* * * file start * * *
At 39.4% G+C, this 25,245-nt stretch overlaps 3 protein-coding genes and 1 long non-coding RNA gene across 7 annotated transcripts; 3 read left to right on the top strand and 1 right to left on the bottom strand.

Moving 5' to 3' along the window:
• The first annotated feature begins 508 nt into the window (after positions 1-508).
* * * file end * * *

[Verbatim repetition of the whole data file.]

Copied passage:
At 39.4% G+C, this 25,245-nt stretch overlaps 3 protein-coding genes and 1 long non-coding RNA gene across 7 annotated transcripts; 3 read left to right on the top strand and 1 right to left on the bottom strand.

Moving 5' to 3' along the window:
• The first annotated feature begins 508 nt into the window (after positions 1-508).